KINGSTON, R.I. – Oct. 9, 2019 – Even though it celebrated its 125th anniversary just two years ago, the University of Rhode Island Kingston Campus has a much longer and complicated history. Archaeology and history buffs alike will get to learn more about that history when the University of Rhode Island, in cooperation with the Tomaquag Museum, present “Walking Through Time: The 3000-Year History of the URI Campus,” on Saturday, Oct. 19. The event is part of a statewide celebration of Rhode Island Archaeology Month.
The tour is a culmination of work performed this summer by Arts & Sciences research fellow Cameron Garvey ’20, a history and anthropology major from West Warwick, and Sarah Bowen, a history MA student. Cameron and Sarah have been compiling the long-term history of the University land prior to its founding, using archaeological, historical, geological, topographical and environmental information. Kristine Bovy, professor and chair of URI’s Department of Sociology and Anthropology, along with Chair Rod Mather and Cathy DeCesare of the history department and archaeologist Chris McCabe with the Applied History Lab, helped mentor the pair and plan the tour.
“It’s hard to imagine what it was like before the University was here. But there is so much history that is mostly invisible to people that they don’t even think about. We’re talking going back 3,000 years or more,” says Bovy. “We’re looking forward to helping to make this history real for people and hopefully creating something we can build on in future years.”
Lorén Spears, Narragansett tribal member and executive director of the Tomaquag Museum, will be joining the tour to provide additional context and Indigenous perspective. The Tomaquag Museum is Rhode Island’s first and only museum dedicated to educating the public and promoting thoughtful dialogue on Indigenous history, culture and arts as well as Native American issues of today.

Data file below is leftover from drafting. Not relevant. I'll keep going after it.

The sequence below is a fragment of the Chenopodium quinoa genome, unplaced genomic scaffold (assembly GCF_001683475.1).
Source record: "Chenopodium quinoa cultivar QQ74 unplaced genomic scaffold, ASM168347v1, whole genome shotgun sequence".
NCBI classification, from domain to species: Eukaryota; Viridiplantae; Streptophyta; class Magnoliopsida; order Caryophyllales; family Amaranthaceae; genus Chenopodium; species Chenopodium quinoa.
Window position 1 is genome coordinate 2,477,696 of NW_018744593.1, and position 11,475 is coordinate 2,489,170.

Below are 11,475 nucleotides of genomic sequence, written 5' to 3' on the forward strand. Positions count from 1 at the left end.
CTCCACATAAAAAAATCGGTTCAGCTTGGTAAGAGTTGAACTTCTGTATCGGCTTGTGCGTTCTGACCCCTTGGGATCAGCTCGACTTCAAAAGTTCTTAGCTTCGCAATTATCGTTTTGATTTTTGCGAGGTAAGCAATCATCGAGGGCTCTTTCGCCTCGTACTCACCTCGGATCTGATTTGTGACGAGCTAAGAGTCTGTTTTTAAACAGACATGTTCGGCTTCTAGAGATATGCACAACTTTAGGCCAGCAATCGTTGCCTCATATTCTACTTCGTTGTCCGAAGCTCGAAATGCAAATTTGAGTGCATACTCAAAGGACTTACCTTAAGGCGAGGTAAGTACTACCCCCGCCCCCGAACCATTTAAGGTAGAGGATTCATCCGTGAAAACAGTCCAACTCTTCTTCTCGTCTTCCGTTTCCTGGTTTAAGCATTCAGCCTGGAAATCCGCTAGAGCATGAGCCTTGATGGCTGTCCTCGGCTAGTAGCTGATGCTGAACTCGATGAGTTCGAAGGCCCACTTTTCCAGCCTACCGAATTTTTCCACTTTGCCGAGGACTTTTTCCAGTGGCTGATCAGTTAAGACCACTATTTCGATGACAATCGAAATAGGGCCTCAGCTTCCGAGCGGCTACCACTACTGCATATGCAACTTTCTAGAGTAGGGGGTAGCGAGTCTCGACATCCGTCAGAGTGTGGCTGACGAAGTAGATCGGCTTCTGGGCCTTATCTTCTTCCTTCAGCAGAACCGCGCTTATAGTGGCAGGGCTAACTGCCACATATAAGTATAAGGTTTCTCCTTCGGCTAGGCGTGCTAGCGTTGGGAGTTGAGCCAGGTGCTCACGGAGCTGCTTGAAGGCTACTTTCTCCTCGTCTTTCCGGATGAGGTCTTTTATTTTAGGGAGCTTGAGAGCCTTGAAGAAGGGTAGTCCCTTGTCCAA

“Part of our goal for the tour is to decolonize the space to some extent and to remind people of the history of the Narragansett and the area before the University,” says Spears. “But what I hope people take away from the tour, is not just the history of what was here in terms of cultural belongings archeologists unearth – but also a better understanding of what endures – our culture and traditions, our relationship with the land, as well as to think about how we are part of this community today as residents, students, staff and faculty.”
The walking tour will begin with an exploration of the history of the Kingston Campus, the land and its people, starting with the ancestors of the Narragansett Tribal Nation who lived and worked on the land for millennia prior to the arrival of European settlers. The tour will also visit the site of a late-18th century burial ground associated with the Niles family, which also likely contains the remains of enslaved Africans and Indigenous people. Archaeological work performed in 1999, prior to the construction of the Ryan Center, indicates 36 intact graves likely remain at this location. This and other sites on the tour will begin to share the history of the land upon which the University sits today.
Organized by the Rhode Island Historical Preservation & Heritage Commission, Rhode Island Archaeology Month promotes the state’s rich archaeological heritage though a series of events led by the professional community.
The tour will begin at 2 p.m. at the Robert J. Higgins Welcome Center, 45 Upper College Road on the Kingston Campus. This event is free and open to the public; however, advance registration is recommended. For more information, or to register, email Kristine Bovy email@example.com.